Dr John McCartney: Plan to free up housing stock faces a host of social, emotional barriers
Published 09/03/2016 | 02:30
Ideally, there would be a perfect match between household sizes and the size of the properties they occupy. But in Ireland this is often not the case. One-third of one-person households and 44pc of two-person households live in large properties containing six or more rooms.
Economists would argue that this type of mismatch leads to all manner of sub-optimal outcomes. First, it is inflationary. With a fixed stock of properties in the short run, over-consumption of housing resources by some people creates a shortage for others, and this inevitably leads to competitive bidding that drives up prices and rents. But there is also a spatial dimension to the argument. Under-crowding is particularly common in mature urban neighbourhoods developed for family housing in the '50s and '60s.
This has contributed to depopulation of these areas and inefficient use of the public amenities in these locations. It has also forced young people to move further out in search of affordable properties to raise their own families in. This feeds through to urban sprawl and long commutes, which, in turn, puts pressure on the quality of life.
Economists often identify 'empty nesters' as a solution to these problems. The argument goes that, if the empty nesters could be encouraged to trade down from their large, well-located houses, everyone would be a winner. The empty nesters would benefit by unlocking housing equity. They could also benefit by moving into properties that are more suitable for their needs - smaller with less maintenance. Hard-pressed working families would also benefit from a more liquid supply of family homes close to employment.
These arguments are well intentioned but often cause resentment. Understandably, older people do not like being caricatured as bed-blockers. While it's easy for people who are not in that position themselves to recommend that others trade down, older people who are on the spot realise that this is a life-changing decision that involves much more than just financial considerations. Social networks, security, memories, the need to accommodate cherished items of furniture, etc, all play a part.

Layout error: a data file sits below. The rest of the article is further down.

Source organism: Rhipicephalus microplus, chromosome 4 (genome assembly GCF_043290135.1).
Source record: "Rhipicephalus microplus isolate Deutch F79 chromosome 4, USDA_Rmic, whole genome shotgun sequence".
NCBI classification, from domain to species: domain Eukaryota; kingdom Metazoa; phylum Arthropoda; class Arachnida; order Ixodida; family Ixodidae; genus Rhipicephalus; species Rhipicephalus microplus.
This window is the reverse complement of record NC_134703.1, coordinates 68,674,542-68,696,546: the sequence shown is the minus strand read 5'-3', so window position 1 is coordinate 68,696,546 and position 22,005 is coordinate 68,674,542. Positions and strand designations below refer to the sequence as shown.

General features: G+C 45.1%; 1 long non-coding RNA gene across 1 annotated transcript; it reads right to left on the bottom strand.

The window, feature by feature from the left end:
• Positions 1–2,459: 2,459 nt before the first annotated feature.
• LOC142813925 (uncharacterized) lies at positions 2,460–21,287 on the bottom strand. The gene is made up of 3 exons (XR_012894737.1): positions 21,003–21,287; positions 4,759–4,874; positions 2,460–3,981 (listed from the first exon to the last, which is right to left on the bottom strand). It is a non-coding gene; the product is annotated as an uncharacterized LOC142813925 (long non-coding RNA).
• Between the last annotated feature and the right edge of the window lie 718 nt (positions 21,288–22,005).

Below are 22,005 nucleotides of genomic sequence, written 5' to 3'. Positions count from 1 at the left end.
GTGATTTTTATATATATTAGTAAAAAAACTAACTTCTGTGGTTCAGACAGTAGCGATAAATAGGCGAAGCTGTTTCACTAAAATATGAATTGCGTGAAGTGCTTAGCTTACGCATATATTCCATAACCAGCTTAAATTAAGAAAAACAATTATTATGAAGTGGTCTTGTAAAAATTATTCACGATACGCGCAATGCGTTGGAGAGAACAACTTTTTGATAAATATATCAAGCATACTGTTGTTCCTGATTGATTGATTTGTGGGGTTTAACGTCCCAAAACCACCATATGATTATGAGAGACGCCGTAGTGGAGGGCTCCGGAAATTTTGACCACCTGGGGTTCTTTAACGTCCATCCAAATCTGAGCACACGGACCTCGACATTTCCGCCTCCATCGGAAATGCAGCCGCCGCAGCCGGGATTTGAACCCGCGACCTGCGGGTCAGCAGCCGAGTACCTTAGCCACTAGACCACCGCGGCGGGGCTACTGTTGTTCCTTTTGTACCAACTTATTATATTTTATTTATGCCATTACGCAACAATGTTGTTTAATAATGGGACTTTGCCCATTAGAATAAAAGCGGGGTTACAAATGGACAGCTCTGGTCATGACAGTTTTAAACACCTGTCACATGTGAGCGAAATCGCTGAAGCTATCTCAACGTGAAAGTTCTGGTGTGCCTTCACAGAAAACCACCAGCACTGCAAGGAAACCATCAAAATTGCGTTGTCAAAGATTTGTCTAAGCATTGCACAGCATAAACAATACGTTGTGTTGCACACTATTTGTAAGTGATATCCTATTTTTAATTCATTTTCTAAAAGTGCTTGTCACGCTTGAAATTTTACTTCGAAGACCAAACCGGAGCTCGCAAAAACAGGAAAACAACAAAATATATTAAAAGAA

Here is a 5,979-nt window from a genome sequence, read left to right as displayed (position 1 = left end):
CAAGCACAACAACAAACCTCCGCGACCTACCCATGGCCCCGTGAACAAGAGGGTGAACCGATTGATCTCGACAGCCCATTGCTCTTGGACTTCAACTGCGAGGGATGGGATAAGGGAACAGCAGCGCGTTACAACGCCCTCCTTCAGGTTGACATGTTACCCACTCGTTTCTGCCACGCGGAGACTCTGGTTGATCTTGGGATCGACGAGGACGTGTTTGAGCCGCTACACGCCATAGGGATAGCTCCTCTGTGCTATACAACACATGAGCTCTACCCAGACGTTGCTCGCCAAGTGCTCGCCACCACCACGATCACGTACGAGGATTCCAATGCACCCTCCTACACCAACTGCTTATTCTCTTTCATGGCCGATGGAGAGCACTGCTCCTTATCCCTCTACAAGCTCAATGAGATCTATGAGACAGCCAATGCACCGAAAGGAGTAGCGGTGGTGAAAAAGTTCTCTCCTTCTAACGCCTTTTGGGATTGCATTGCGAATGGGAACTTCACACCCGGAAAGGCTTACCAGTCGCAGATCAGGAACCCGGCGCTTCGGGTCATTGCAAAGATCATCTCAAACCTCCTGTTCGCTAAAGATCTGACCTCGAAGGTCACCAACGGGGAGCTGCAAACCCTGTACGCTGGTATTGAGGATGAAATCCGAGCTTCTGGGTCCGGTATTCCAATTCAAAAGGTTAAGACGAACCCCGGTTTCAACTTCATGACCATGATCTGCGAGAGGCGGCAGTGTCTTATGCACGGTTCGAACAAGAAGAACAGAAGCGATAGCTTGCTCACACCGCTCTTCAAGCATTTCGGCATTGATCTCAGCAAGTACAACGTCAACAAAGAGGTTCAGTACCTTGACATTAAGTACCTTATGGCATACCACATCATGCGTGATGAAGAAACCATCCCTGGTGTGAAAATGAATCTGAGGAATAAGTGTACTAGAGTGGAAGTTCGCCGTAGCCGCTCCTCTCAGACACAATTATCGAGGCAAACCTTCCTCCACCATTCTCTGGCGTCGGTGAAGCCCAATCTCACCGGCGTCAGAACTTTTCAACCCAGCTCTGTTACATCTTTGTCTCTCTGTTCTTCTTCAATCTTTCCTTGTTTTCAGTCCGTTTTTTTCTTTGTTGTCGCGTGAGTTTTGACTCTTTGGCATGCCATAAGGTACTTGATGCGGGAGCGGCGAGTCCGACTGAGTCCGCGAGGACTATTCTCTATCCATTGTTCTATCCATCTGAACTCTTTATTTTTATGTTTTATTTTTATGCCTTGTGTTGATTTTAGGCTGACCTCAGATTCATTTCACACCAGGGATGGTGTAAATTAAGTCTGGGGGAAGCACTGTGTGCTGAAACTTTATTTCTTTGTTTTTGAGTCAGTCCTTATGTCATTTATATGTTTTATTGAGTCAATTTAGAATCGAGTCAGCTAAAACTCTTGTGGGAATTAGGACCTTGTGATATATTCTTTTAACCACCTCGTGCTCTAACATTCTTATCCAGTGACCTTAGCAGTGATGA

According to the ESRI's new report, there does appear to be widespread under-utilisation of housing resources within the 50-plus age group. One-third of older people who live alone occupy large properties of six rooms or more. And, of those living with just their spouse, 55pc are in properties of six or more rooms.
The research also seems to suggest older people who move tend to favour smaller properties. Interestingly, however, despite the financial rewards that can be realised by trading down, unlocking equity in pursuit of a better lifestyle does not come through as a strong motivation for older people who move. Separated and divorced seniors are statistically more likely to move, as are the unemployed, non-nationals, people with ill-health and those who have lost a partner. To a greater or lesser degree, all of these groups can be described as vulnerable. Depressingly, therefore, the research suggests to me that many older people who move house are doing so out of necessity rather than by choice.
The report's authors caution that the analysis looked at moves that happened between 2009/2011 and 2012 - clearly not an ideal time for unlocking housing equity. There are also questions about the quality of the trade-down stock now available and how much would meet the requirements of older people voluntarily seeking to unlock equity.
If money is not the primary reason for older households to move, it raises questions about whether any incentives to encourage downsizing or trading-out - such as exemption from stamp duty - would be effective.
Ultimately, inertia, emotional ties, security and the value of social networks appear to be significant barriers to trading down later in life.
■ Dr John McCartney is director of research at Savills